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From Goop to Bandier: How to Build a Wellness Mecca

The days when offering a yoga class made a store stand out are long gone. Retailers such as Goop and Bandier are mixing apparel, beauty, food and experiences to pitch themselves to the wellness crowd.
Bandier Store in Soho| Source: Courtesy
  • Rachel Strugatz

NEW YORK, United States – At Bandier's new store, the windows display a mix of performance gear and fashion. Half the mannequins are outfitted in Nike's spring neon – a bit flashier than your typical black tights, but fairly standard as far as activewear goes. The rest are decked out in Adam Selman's rhinestone encrusted sports bras and sheer white leopard leggings.

Inside, a dome-shaped installation houses additional pieces from Nike and Selman, and beside it, a large circular display contains nearly 20 beauty brands, from Dr. Barbara Sturm to Starskin and Ouai. A sneaker “wall” faces a café, which will sometimes transform into an event space.

Co-founders Neil Boyarsky and Jennifer Bandier call their new 4,600-square-foot SoHo flagship "Bandier 2.0." They're attempting to evolve the five-year-old activewear seller, which already has six locations in the US, into a hybrid of the latest retail trends: athleisure, beauty and in-store experiences designed to convert customers into a loyal community, all bound together by the concept of wellness. They've also brought on a new chief executive, Adrienne Lazarus, to spearhead Bandier's next phase.

“We’re going to double down on the lifestyle portion of our business,” Bandier said. “The whole concept of that is community.”

Bandier is part of a new breed of retailers exploring the business potential of wellness, a flexible term that encompasses products as diverse as gym clothes, face masks and vitamin supplements. It’s a fast-growing market and is attracting attention from venture capital and private equity investors (Bandier recently completed a $34 million funding round led by a division of Paris-based private equity firm Eurazeo). Other players in the space include Alo Yoga, Free People’s FP Movement and Goop, the Gwyneth Paltrow-founded lifestyle website that helped popularise many of today’s hottest wellness trends.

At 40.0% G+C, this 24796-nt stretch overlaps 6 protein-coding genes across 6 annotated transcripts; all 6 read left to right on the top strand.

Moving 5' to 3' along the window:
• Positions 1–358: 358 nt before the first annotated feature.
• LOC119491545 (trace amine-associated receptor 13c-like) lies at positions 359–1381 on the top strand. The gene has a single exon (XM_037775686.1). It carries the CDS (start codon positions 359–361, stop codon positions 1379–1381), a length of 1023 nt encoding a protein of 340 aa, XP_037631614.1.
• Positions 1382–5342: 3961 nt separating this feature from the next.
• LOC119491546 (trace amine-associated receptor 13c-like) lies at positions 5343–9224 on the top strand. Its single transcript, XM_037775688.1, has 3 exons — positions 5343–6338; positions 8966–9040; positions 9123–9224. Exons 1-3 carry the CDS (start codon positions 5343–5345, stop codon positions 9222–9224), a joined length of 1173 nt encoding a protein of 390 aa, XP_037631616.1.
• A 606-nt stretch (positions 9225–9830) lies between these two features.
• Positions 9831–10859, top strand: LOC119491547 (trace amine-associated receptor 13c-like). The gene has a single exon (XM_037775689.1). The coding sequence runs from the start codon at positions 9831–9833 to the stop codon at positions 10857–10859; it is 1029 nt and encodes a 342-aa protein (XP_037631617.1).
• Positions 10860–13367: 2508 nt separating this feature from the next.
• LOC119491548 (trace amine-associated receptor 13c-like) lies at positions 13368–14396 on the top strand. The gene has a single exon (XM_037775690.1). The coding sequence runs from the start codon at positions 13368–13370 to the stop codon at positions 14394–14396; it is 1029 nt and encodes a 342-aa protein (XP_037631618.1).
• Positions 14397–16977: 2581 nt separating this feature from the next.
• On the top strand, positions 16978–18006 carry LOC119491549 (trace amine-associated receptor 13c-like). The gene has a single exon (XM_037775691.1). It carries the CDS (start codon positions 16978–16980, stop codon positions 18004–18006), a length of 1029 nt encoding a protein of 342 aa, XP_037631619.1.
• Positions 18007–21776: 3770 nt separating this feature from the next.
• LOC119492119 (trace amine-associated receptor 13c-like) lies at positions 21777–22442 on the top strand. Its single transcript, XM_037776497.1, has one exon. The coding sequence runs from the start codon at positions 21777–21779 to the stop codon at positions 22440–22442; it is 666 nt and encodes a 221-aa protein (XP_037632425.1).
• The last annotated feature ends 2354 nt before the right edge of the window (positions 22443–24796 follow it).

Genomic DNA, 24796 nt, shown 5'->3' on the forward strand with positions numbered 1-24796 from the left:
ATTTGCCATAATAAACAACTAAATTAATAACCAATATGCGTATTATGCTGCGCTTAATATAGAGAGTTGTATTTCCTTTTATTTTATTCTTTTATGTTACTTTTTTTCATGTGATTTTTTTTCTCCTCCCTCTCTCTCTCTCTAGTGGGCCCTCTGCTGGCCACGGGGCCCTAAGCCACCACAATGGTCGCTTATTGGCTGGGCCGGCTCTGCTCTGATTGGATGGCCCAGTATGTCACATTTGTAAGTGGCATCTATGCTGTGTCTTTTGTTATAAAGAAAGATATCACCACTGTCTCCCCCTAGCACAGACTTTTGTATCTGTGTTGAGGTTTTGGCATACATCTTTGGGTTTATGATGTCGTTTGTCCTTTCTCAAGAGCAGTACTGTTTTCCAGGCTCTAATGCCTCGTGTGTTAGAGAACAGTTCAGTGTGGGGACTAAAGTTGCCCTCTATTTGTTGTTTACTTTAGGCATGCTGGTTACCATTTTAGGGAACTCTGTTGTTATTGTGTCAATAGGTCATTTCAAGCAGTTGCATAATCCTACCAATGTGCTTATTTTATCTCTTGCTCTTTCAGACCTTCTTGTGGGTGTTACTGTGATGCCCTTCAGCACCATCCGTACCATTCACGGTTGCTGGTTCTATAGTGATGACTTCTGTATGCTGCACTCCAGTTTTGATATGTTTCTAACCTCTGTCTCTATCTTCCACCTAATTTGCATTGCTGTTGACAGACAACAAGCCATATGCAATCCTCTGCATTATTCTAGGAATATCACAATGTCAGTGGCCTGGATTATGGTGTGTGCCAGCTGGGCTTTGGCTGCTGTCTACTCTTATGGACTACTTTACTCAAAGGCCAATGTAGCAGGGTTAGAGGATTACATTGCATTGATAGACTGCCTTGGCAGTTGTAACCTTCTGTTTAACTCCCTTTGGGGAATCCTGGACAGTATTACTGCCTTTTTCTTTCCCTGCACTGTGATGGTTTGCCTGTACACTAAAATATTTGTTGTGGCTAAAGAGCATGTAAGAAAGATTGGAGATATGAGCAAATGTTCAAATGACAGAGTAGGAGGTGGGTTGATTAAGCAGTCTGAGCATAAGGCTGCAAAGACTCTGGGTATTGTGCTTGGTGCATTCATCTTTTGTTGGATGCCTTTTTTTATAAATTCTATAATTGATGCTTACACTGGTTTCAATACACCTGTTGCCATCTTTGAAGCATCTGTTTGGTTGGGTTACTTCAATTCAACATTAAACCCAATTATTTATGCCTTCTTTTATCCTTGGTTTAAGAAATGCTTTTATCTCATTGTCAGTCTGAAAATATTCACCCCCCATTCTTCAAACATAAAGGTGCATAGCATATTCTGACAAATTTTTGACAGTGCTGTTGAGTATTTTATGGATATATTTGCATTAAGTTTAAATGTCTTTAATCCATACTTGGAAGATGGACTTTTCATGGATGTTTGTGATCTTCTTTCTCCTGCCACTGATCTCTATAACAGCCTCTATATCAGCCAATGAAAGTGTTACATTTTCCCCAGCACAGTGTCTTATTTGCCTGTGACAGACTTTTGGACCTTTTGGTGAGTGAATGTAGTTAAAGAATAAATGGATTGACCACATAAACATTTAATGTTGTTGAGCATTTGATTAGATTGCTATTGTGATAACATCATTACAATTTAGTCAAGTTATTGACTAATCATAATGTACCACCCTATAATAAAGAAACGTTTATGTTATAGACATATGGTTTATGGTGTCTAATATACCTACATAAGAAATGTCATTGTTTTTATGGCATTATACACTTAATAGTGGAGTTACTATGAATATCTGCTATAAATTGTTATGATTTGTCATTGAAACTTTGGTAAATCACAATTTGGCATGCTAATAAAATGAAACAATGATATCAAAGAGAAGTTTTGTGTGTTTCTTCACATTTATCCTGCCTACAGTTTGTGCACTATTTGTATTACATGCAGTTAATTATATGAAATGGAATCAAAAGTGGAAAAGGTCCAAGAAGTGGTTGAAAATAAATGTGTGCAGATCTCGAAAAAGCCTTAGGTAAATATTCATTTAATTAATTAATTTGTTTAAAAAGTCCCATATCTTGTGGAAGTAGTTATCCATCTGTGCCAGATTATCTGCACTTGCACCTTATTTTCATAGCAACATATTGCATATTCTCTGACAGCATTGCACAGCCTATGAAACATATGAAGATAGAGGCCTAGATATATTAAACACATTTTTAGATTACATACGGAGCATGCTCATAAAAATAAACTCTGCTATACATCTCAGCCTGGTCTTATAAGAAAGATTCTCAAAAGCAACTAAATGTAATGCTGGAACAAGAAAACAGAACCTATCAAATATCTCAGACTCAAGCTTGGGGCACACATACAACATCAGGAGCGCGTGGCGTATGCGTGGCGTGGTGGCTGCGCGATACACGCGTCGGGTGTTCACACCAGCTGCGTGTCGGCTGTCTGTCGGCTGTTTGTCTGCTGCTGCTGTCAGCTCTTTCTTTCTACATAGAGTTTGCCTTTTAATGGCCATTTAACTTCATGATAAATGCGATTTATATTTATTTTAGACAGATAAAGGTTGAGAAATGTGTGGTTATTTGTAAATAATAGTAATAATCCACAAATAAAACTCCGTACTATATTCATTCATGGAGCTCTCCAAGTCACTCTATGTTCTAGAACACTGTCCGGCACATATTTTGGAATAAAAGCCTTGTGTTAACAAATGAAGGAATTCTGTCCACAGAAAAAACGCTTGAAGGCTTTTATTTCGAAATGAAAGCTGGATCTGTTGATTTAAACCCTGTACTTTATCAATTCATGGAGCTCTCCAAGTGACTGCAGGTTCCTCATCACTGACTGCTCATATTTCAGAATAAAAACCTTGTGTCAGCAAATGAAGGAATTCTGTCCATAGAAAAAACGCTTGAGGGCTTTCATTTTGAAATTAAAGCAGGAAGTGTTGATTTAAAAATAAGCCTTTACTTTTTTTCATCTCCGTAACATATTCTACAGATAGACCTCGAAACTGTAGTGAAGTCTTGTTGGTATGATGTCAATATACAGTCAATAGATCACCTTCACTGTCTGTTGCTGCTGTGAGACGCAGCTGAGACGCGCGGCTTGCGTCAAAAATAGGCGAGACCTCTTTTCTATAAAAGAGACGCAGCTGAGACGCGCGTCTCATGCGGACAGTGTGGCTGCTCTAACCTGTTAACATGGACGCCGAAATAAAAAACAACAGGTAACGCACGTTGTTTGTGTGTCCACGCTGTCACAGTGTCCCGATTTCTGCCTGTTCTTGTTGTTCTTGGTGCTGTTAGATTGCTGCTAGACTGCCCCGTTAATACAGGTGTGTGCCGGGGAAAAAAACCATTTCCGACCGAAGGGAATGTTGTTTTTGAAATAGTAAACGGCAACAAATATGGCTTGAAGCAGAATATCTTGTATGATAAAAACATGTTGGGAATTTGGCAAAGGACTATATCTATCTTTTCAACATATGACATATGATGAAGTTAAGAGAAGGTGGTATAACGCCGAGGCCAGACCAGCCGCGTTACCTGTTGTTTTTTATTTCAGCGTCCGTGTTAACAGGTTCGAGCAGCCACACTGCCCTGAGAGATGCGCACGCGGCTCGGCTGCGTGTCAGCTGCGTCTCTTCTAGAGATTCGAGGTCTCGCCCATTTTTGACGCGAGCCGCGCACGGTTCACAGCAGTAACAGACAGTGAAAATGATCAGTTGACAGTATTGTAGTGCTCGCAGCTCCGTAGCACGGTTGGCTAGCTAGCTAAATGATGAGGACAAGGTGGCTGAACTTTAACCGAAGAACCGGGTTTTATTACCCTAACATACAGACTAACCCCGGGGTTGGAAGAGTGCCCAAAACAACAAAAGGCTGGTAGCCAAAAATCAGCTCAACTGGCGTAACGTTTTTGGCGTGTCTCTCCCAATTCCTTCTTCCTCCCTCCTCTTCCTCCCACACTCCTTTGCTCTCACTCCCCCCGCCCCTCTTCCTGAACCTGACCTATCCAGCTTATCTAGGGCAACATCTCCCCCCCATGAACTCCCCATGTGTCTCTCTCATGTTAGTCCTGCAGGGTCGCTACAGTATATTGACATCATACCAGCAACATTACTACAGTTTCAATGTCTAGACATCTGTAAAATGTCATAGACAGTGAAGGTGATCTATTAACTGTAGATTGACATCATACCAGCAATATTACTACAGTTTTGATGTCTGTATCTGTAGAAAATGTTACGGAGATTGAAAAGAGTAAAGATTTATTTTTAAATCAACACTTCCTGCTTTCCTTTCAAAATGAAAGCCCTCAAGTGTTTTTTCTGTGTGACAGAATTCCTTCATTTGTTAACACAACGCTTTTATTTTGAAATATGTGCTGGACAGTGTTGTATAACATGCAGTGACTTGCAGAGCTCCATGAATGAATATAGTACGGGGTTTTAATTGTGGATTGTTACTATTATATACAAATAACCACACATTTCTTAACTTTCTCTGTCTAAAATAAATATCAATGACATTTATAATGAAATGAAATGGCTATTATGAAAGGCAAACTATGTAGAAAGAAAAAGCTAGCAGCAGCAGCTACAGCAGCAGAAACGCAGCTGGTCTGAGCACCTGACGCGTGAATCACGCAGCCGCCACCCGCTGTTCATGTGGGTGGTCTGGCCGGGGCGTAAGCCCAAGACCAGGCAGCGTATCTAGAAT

Goop Store | Source: Courtesy

Though the bulk of sales are still online, wellness-themed stores and pop-ups are driving much of Goop’s growth, said Kim Kreuzberger, Goop’s chief revenue officer. Goop opened its second permanent store, Goop Lab, in New York last November, selling apparel and beauty products, and incorporating a kitchen that hosts cooking demos and events. More stores and pop-ups are planned, including a temporary location in Austin that opens on Friday.

BoF talked to Goop and Bandier about how they’ve created wellness empires – online and off. Here’s what we found:


Bandier sells about 90 brands, with roughly two-thirds in the apparel category. The biggest, including Nike, Beyond Yoga, Aviator Nation and Koral, make up about 60 percent of total business.
The brands - a mix of global labels and small independents - are mostly known quantities to customers entering Bandier's store. However, a majority of products for sale are exclusive to the retailer. For instance, Bandier carries lines by Splits59, Koral and Ultracor in extended sizes, with all apparel going at least up to 2X.